Correction: Feb. 28, 2019: An earlier version of this story incorrectly stated that Indianapolis Public Schools projects a deficit next year. Proceeds from a property tax referendum approved by voters will cover what otherwise would be a deficit.

An influx of money from Indianapolis Public Schools taxpayers will allow the district to operate without a deficit next year. But in order to spend money on commitments such as boosting teacher pay, the district is still anticipating cuts going forward.

The school system’s financial picture is slightly rosier than expected because of reduced transportation costs and budget cuts made last year — and extra money from taxpayers.

That means the district still has a few years to plan further, painful cuts to its budget. Those likely include closing some local schools.

But those cuts can’t be put off long-term. If the district invests in priorities such as teacher pay increases without making cuts, its primary funds would be exhausted by the 2022-23 school year, said Aleesia Johnson, the district’s interim superintendent.

“We are ahead of the game as it relates to our saving target,” Johnson said, but noted, “we still have some decisions to make to make sure we stay in a sustainable place financially.”

In November, Indianapolis Public Schools won overwhelming support from voters for a pair of referendums to raise property taxes to increase funding for education and to pay for building improvements. A measure to increase operating funds will give the district nearly $28 million per year for the next eight years. Even so, that’s less than a third of what the school board had originally sought from taxpayers.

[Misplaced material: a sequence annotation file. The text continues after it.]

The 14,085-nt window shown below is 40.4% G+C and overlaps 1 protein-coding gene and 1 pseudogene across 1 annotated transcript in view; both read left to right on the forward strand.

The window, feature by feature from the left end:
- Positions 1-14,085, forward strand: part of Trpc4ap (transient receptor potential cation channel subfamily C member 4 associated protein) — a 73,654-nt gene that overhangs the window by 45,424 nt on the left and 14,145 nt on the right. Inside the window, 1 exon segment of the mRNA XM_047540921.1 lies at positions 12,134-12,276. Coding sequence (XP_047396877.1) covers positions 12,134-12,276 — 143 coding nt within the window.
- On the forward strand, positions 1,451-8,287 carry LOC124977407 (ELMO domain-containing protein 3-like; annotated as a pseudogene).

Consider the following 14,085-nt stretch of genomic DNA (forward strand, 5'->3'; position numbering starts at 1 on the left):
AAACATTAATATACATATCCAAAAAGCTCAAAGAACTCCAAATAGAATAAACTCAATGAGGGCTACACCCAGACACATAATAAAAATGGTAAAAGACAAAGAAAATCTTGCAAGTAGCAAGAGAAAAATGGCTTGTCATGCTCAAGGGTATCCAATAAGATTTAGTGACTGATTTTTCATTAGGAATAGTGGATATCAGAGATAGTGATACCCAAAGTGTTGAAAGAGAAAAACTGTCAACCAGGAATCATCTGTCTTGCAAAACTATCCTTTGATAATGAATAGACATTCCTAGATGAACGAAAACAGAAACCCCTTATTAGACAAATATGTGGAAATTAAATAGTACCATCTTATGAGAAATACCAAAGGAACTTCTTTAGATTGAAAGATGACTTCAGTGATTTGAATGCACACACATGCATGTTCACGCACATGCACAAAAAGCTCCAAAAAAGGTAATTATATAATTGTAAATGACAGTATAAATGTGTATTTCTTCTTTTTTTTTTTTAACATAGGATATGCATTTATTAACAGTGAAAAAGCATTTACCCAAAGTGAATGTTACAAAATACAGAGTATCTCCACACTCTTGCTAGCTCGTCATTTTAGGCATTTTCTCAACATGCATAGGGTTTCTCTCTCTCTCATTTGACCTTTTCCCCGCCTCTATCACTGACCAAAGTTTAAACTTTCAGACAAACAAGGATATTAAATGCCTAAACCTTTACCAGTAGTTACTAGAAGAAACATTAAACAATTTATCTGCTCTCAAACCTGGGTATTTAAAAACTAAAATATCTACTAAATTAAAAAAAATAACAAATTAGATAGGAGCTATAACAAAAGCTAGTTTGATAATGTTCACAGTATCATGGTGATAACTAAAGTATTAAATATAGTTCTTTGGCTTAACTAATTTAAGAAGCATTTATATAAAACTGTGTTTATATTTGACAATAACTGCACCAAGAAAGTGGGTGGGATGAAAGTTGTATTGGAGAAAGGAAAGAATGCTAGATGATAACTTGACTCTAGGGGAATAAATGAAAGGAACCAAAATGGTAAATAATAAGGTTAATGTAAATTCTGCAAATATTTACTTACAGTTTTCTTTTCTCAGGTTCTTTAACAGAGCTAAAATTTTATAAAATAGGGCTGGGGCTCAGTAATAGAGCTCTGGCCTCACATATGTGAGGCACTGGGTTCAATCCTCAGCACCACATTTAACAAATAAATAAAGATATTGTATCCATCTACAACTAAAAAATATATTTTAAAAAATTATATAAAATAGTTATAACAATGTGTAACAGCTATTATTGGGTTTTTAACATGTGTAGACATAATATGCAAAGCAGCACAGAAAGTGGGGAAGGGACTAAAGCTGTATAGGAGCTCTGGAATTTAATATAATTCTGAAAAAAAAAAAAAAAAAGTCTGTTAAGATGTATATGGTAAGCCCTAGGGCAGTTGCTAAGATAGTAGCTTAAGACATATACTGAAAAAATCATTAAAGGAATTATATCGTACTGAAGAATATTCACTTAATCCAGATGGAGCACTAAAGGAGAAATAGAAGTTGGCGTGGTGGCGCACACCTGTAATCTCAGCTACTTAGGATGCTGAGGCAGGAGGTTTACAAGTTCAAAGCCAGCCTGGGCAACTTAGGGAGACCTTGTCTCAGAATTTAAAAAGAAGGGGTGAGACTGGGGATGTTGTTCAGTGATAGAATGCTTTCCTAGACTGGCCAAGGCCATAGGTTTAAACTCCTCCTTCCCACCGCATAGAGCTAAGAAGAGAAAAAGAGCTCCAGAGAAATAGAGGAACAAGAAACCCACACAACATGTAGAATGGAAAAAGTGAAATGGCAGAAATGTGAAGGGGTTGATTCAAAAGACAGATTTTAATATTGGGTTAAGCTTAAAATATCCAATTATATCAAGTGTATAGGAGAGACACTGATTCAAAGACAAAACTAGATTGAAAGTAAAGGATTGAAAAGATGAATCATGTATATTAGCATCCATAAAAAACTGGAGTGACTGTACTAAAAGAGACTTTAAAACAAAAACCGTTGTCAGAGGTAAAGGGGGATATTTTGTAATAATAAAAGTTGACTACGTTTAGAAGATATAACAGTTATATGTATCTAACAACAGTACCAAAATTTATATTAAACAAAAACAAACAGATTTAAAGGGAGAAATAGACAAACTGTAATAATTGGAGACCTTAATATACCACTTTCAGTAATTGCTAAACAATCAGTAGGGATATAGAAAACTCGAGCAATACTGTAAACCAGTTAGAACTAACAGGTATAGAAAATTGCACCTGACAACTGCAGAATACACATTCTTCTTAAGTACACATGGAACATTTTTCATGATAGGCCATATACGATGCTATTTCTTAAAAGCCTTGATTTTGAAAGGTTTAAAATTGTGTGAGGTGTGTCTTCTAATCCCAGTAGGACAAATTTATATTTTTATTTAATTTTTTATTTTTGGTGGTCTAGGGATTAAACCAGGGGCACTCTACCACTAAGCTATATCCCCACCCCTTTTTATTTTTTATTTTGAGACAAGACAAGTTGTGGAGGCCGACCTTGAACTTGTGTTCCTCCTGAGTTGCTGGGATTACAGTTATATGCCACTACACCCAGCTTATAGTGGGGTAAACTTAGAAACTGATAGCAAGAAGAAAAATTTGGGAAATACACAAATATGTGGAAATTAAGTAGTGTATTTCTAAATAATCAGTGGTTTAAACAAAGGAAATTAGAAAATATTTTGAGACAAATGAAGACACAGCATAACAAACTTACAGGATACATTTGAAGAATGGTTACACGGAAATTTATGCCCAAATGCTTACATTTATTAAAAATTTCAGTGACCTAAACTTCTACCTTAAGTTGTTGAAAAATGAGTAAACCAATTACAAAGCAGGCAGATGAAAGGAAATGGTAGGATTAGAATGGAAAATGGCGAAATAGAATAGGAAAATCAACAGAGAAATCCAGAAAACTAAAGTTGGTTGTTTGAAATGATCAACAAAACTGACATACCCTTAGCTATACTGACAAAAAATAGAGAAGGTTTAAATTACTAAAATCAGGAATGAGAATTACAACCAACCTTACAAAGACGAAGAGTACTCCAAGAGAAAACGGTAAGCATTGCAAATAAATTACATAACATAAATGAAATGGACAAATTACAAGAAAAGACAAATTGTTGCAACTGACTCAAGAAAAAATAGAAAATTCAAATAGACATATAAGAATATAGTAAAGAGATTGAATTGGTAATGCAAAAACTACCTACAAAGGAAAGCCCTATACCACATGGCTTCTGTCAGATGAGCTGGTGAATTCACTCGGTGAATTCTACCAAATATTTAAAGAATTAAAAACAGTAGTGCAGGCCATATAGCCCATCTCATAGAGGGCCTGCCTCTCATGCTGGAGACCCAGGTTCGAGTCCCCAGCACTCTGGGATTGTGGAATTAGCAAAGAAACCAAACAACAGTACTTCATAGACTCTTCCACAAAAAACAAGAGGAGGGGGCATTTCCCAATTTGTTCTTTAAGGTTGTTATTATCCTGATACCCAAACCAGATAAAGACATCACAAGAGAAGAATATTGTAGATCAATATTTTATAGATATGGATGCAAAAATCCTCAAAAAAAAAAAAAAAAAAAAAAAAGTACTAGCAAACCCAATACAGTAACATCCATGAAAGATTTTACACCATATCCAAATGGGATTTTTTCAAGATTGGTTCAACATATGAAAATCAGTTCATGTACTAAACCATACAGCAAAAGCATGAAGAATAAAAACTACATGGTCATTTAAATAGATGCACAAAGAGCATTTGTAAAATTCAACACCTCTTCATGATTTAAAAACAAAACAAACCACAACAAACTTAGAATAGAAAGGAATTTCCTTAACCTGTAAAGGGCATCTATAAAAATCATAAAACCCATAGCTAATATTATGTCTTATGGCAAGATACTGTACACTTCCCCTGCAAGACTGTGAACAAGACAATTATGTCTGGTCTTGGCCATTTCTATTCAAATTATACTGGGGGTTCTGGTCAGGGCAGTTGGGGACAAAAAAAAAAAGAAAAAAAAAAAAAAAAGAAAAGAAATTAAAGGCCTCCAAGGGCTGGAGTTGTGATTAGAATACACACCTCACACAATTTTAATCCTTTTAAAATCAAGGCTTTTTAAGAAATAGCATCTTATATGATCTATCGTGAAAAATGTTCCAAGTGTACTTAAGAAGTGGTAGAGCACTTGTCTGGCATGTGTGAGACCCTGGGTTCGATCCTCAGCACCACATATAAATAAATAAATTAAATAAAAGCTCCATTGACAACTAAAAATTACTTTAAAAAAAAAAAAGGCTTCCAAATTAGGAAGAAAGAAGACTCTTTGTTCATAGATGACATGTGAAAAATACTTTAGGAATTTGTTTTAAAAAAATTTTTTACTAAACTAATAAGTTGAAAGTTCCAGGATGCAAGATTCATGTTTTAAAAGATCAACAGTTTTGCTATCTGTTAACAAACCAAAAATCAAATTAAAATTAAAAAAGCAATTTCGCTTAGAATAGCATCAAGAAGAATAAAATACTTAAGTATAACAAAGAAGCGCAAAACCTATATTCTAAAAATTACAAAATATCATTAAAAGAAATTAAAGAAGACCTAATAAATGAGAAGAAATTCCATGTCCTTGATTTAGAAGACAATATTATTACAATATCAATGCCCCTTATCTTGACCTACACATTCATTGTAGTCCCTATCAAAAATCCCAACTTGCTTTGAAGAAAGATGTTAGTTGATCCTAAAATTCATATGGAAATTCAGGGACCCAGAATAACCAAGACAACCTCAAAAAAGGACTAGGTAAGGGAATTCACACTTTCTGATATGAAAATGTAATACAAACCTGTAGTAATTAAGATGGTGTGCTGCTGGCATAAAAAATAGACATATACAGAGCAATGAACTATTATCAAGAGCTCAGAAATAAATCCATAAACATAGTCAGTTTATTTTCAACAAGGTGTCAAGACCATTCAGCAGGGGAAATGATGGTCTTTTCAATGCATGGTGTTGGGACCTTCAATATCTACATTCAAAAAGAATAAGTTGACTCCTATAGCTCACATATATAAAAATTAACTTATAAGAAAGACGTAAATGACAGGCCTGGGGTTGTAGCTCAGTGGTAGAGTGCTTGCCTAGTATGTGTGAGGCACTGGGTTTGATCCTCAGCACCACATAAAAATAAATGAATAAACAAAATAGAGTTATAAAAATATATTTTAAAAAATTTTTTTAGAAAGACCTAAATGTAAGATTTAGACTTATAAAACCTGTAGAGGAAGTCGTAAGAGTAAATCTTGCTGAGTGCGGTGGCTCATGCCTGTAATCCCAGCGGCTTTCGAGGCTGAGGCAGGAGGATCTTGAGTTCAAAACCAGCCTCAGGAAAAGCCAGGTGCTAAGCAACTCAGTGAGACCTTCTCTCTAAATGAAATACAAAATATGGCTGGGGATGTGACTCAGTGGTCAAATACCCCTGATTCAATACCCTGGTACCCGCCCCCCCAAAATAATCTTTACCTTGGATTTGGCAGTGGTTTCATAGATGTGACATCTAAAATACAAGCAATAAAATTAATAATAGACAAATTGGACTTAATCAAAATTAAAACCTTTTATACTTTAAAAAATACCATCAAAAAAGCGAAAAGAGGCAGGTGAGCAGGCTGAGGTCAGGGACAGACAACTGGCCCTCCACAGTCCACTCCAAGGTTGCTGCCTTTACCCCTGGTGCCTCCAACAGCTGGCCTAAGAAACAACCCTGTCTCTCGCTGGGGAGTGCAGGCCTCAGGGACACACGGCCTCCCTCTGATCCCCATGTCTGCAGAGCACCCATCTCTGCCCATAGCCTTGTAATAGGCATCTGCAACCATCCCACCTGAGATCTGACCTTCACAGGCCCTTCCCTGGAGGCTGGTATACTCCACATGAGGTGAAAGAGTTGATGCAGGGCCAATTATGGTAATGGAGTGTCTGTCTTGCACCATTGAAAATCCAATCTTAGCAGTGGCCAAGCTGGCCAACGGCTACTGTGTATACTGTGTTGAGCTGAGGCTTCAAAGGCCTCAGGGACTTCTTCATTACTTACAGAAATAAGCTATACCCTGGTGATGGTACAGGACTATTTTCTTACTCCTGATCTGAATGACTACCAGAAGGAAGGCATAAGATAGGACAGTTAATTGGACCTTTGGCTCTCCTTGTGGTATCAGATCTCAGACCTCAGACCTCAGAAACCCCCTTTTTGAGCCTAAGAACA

The district drastically lowered its earlier requests in a bid to win the support of business leaders, and it agreed to an ongoing partnership with the Indy Chamber to bring down district operating costs.

The district is already seeing some savings. Costs for transportation are significantly lower than anticipated, said Weston Young, the district’s chief financial manager. A new bus schedule and improved bus routes have made a difference. In addition, the cost of busing students to whichever high schools they choose was also lower than expected, he said.

The district also lowered spending with cuts, announced last spring, Young said. Those cuts affected school budgets and central services, such as administrators, substitute teachers, and custodial services.

The savings are offset by the district’s recent costly commitment to give raises to teachers and to other district workers, such as administrators, custodians, and food service workers.

The district’s financial position could change depending on how much money it receives from the state. A budget proposal from Republicans in the Indiana House would boost funding for every district in Indianapolis. Under that proposal, Indianapolis Public Schools per-student funding from the state would go up more than 3 percent to $8,029 from $7,764.

Johnson said that while that while that plan looks “friendly” to Indianapolis Public Schools, she is withholding judgment. “There are different moving parts in that budget, so we are sort of taking a wait and see approach,” she said.